Since launching in 2013, Failure By Design Records have a proven track record of finding hidden musical gems. With names such as Boston Manor, Weatherstate, itoldyouiwouldeatyou, Lightcliffe and Guillotine amongst their back catalogue, the label continues to thrive. Today, we’d like to introduce you to FBD‘s latest addition – I Feel Fine.
Formed two years ago, the Brighton quartet are preparing to release their debut EP, ‘Long Distance Celebration’, on 4th May. Described as “twiddly-shouty rock music”, the EP thrives on raw, energetic guitars, gang vocals with the occasional twinkling moment of reflection. For a glimpse of what to expect from I Feel Fine, you can exclusively hear their second single ‘Lifer’, below.
With comparisons to the much missed Derby outfit Crash of Rhinos, I Feel Fine‘s sound treads on the boards of emotive nostalgia with a thunderbolt of urgency.
Even though it’s early days for I Feel Fine, with songs such as ‘Lifer’ already in their arsenal, they’re certainly ones to watch. While an appearance in their hometown at Washed Out Fest, a celebration of the UK’s constantly thriving DIY scene, is sure to be beneficial.
To learn more about I Feel Fine and ‘Lifer’, we spoke to guitarist/vocalist Nathan Tompkins.
AH: So today we’re premiering the song ‘Lifer’ from your debut EP, ‘Long Distance Celebration’. What can you tell us about the track?
Nathan: ‘Lifer’ is probably the most individual track on the EP. Personality-wise I mean. There was a bit of a post-punk/indie-rock influence going on when I wrote it, which are styles that I don’t think we really gauge with quite as much on any other song there. At one point, a couple of us even briefly thought that maybe it should be released separately, or as part of a future release because of that, but I obviously feel differently now.
Lyrically the song touches on the frustration of feeling out of step or behind in anything progress-related, and how the struggle can sometimes make you question whether you’re deserving of those goals.
AH: For some, this will be their first time hearing I Feel Fine. Besides being “twiddly-shouty rock music”, what else should new listeners know about the band?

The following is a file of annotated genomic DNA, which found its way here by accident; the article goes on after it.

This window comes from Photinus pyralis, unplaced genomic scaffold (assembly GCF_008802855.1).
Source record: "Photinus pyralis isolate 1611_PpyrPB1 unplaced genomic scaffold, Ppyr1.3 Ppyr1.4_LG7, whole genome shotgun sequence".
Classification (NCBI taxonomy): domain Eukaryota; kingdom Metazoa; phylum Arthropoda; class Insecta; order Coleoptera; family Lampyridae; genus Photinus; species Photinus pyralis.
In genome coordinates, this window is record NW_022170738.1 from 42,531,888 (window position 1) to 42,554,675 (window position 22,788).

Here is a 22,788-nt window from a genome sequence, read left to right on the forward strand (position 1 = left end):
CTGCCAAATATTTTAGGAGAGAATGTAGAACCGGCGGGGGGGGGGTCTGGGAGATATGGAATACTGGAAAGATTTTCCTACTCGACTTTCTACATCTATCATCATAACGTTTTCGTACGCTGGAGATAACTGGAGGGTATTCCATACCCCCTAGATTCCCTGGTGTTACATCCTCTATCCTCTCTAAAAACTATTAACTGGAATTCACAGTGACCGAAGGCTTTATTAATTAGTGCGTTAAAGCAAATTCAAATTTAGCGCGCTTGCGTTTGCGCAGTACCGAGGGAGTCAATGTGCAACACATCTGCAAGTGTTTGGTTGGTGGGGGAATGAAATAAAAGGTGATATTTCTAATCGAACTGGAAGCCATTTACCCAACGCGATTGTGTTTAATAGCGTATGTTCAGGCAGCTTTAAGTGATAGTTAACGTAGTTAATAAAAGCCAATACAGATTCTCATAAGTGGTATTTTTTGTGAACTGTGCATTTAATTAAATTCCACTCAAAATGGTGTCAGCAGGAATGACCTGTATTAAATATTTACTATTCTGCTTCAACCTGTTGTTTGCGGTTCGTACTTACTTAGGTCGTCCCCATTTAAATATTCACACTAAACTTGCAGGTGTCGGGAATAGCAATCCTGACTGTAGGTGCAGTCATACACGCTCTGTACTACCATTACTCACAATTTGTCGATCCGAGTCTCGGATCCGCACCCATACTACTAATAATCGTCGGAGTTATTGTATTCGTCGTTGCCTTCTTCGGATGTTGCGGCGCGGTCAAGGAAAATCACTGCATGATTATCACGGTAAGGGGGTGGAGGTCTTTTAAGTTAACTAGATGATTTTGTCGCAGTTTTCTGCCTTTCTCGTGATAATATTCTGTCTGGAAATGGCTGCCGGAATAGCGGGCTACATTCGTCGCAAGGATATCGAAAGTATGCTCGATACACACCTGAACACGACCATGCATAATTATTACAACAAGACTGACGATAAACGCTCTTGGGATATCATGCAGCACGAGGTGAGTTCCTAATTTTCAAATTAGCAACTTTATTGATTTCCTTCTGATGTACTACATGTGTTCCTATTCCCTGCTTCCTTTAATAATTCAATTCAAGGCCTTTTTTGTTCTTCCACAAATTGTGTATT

Nathan: That’s a tough question to answer seriously. I get kind of uncomfortable when I feel like I’m being asked to sell the band, haha. Maybe readers can listen to the song’s and make their own interpretations.
AH: ‘Lifer’ follows your first single, ‘Everyday Safari’. Is there a connection to each track?
Nathan: Not so much one track to another, no. There is a sort of underlying theme across the EP as a whole, though, which is of learning to embrace growing older and understanding that, while we may fetishize it, we can’t turn back the clock. You’ll hopefully start to see, as we share each single, how we’re trying to provide a visual element to that story.
AH: You worked with acclaimed producer Lewis Johns on the EP. How did you find the experience working with someone who’s worked with a wealth of influential bands?
Nathan: Equal parts enjoyable and terrifying, haha. Of course, Lewis’ work speaks for itself. He’s been around a while and worked on a lot of prestigious records. So, from that point of view, it was exciting to have the opportunity to work with him.
For most of us, though, it was the first time we’ve properly recorded anything, which made the prospect a little daunting initially. Totally to his credit, though; he had the patience, understanding and direction we could have only dreamed of before in order to get the record right.
AH: The EP is being released through the brilliant Failure By Design Records. We hear the pairing between you two came together rather quickly?
Nathan: It did. I think that during the planning and recording of the record, we’d probably resigned ourselves into thinking that we’d likely wind up self-releasing it. There was talk, however, of us at least trying to get a label interested, not that I think any of us expected it to suffice so early on.
That’s when – seemingly out of the blue – Connor (one half of FBD) started messaging us and talking about the record. It had turned out that Patrick (McNaught, runner of Washed Out Fest, who had already offered us the gig by that point) was letting Connor crash at his place and shared with him a link to the EP we’d sent. We agreed to work together shortly after that.
AH: Besides the EP, you’re set to play Washed Out Fest in your hometown in April. With a host of underground/DIY bands playing, how important are festivals like Washed Out to the UK scene?
Nathan: Very. It probably seems like music is getting more and more esoteric and varied, but I think that’s mainly because as consumers we have better resource today to access that wider sum of it. Still, first you have to give those people a reason to listen to you, and for the UK punk and emo scene’s Washed Out is instrumental in that process. It provides bands with the opportunity to engage so many new fans.
AH: Other than yourselves, who should people be checking out at Washed Out?
Nathan: H_ngm_an, definitely! Also Algae Bloom and itoldyouiwouldeatyou. I’d put my faith in Pat, though. Anybody else on that line-up is equally worth your time.
AH: Lastly, why should folk head down to Brighton for it?
Nathan: For all of the reasons above. Plus a lot of the food, drink and venue’s here are really worth checking out. You could get me started but, then again, TripAdvisor might trump me on providing better counsel for that. Maybe.
‘Long Distance Celebration’ EP by I Feel Fine is released on 4th May on Failure By Design Records.
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